Eventually the conversation turns to a tyrant as a possible example of someone who gets what they want. But what power does a tyrant posses? Is the life of a tyrant an enviable one, or is he to be pitied? Socrates argues that although a tyrant may do as he pleases, he is unable to obtain what he truly wants, since he is unable to discern the "good" - the all-important criterion of human choices.  In the dialogue Polus, a rhetorician who has claimed that a clever rhetorician wields the same power as a tyrant, goes further and says that rhetoric is therefore a more profitable study than philosophy.  We'll read an extract from the dialogue in which Socrates attempts to show Polus that the path of tyranny is the worst possible for a human to follow.

 Download the text: Tyranny in the Gorgias

 

July 16th - Women as Philosophers in the Platonic Tradition

Women were members of almost every philosophical school and movement in the ancient world, including the Platonic tradition. In fact, individual female philosophers are attested as philosophical students of Plato’s academy and as philosophical teachers and students in the late Platonists schools in late antiquity. In the Symposium, Plato puts one of his important accounts about the nature of philosophy into the mouth of a woman, Diotima, who is represented as Socrates’ teacher and as a prophetess and priestess, as well as a philosopher. In the Republic, Plato has Socrates argue that natural talents are distributed alike among both genders and that women should be educated, trained and employed in the same fields and disciplines as men – in music, gymnastics and war, as well as in philosophy.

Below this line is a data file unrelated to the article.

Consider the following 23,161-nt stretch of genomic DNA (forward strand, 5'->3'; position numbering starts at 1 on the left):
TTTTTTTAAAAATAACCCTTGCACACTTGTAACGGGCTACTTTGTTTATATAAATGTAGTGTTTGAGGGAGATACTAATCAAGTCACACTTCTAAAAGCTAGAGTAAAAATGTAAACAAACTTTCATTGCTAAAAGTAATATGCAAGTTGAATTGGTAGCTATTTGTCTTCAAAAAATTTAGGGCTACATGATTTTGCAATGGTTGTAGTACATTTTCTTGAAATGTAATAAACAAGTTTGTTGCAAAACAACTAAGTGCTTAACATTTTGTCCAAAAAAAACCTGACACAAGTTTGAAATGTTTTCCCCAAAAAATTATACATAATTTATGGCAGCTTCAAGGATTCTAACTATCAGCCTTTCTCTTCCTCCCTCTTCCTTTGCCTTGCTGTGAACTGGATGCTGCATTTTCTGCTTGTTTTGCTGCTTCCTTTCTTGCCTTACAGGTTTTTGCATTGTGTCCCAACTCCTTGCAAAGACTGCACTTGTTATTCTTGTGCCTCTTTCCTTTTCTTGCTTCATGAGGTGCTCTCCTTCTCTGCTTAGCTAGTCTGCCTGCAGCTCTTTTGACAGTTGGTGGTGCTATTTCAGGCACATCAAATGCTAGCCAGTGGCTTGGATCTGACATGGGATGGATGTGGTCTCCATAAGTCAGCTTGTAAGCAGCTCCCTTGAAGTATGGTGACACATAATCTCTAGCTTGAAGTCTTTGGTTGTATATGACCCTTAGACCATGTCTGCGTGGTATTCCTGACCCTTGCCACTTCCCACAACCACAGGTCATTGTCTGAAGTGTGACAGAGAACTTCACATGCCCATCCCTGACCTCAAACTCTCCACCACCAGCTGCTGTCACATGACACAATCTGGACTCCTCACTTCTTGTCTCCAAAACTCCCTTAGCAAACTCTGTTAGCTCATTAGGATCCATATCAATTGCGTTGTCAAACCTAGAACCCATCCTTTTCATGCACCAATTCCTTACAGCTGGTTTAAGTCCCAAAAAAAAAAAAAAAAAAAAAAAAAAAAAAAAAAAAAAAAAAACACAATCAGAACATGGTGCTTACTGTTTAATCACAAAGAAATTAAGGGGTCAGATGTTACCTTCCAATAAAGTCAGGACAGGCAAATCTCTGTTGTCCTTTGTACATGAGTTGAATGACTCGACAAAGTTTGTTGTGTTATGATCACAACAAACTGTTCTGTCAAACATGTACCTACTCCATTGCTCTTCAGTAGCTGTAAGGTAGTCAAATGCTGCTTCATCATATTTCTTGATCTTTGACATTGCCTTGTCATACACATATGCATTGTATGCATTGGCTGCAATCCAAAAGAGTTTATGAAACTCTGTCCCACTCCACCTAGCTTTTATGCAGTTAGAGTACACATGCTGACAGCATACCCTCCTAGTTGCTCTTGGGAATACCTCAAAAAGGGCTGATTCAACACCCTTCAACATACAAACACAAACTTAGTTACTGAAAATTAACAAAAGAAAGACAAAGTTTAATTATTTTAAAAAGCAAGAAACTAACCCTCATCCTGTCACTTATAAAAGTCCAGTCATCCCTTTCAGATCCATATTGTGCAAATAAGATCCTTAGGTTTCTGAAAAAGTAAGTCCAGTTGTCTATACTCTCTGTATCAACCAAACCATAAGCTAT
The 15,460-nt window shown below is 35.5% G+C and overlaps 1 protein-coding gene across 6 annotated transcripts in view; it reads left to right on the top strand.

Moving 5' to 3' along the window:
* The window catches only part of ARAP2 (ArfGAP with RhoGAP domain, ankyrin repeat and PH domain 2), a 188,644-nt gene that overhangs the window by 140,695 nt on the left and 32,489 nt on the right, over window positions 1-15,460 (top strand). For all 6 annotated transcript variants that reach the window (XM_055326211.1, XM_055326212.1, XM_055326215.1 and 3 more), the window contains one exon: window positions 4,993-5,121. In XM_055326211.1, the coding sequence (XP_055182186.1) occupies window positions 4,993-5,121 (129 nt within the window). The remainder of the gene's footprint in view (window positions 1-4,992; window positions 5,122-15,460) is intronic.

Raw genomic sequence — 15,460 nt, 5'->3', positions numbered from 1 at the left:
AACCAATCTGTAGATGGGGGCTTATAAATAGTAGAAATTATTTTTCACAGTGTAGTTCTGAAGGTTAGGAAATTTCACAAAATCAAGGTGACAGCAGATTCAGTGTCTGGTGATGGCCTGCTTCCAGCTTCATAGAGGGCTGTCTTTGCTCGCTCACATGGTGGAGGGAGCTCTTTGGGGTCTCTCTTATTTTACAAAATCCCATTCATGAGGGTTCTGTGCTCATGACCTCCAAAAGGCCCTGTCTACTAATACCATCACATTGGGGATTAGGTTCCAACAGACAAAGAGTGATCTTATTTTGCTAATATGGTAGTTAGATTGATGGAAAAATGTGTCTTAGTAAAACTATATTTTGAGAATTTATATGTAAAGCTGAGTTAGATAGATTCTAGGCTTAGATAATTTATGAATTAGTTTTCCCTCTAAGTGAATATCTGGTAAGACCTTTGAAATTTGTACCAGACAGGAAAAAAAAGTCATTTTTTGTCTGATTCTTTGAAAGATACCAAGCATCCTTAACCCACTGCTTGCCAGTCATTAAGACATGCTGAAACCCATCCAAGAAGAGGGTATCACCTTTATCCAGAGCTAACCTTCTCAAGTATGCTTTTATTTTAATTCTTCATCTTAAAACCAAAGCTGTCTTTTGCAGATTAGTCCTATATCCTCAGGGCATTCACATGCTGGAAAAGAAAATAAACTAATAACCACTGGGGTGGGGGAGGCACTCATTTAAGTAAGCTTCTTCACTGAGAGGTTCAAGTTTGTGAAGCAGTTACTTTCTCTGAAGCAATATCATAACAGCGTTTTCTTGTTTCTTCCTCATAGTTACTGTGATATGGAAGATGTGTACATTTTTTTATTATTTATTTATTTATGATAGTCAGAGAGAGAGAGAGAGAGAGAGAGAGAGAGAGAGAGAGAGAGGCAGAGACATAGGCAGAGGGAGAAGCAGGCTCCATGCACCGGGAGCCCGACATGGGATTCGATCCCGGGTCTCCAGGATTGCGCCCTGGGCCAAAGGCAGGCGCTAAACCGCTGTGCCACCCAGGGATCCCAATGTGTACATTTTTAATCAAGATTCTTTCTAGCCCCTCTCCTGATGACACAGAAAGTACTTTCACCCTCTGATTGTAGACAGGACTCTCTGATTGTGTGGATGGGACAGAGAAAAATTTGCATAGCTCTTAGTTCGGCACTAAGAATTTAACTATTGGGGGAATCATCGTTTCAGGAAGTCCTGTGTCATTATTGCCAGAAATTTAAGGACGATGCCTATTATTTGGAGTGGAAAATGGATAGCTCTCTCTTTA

We will explore the importance and roles of women philosophers connected with the Platonic tradition, focusing on Axiothea and Lastheneia, female students in Plato’s Academy, Plutarch’s wife Timoxena and his colleague Clea (who was also a priestess), Gemina the Elder and Younger and Amphiclea, female philosophers who were members of Plotinus’ philosophical school, Porphyry’s wife Marcella, Sosipatra, one of the successors of Iamblichus’ philosophical school, and the famous Alexandrian philosopher, Hypatia. Since there are few philosophical works written by women that survive from the ancient world (an important issue in itself which will be discussed), we will explore a range of texts which depict and discuss the lives and works of these female philosophers, reflecting on the significant contributions made to philosophy by these women and the importance of women’s involvement in philosophy more broadly.

Download the text:

 

July 30th - Porphyry’s Letter to Marcella

Porphyry’s philosophical letter to his wife Marcella is an extraordinary work which offers a range of profound and valuable reflections on living a philosophical life, as well as telling us much about women’s involvement in philosophy.

Porphyry wrote this letter to his wife while he was away undertaking important business for the Greeks and, within the letter, he encourages her to be philosophically independent and self-sufficient. Porphyry also draws on Diotima’s speech (in Plato’s Symposium) to encourage Marcella to see philosophy as a path of ascent to the gods. He reflects on what we are as human beings and how we can live the best life possible, even under difficult or challenging circumstances. Exploring the relationship between the soul and the body, the roles of the virtues or excellences in human life, and the nature of reality itself, Porphyry offers Marcella – and his reader in a wider sense – intimate personal reflections and advice on living a philosophical way of life, including how to overcome and move beyond obstacles, distractions and difficulties. 

We will read an extract from the Letter to Marcella and consider the philosophical way of life encouraged and advised by Porphyry.

Download the text:

 

Programme 2018

 

The following is a draft syllabus for 2018: descriptions and downloadable text will be available as each date approaches.

Subject [and text]

Presenter

File download

15 Jan

Lecture: Living the Platonic Tradition

Tim Addey

Living Plato

29 Jan

Plato's vision: One reality, two worlds, three natures? [Timaeus]

Tim Addey

Platonic vision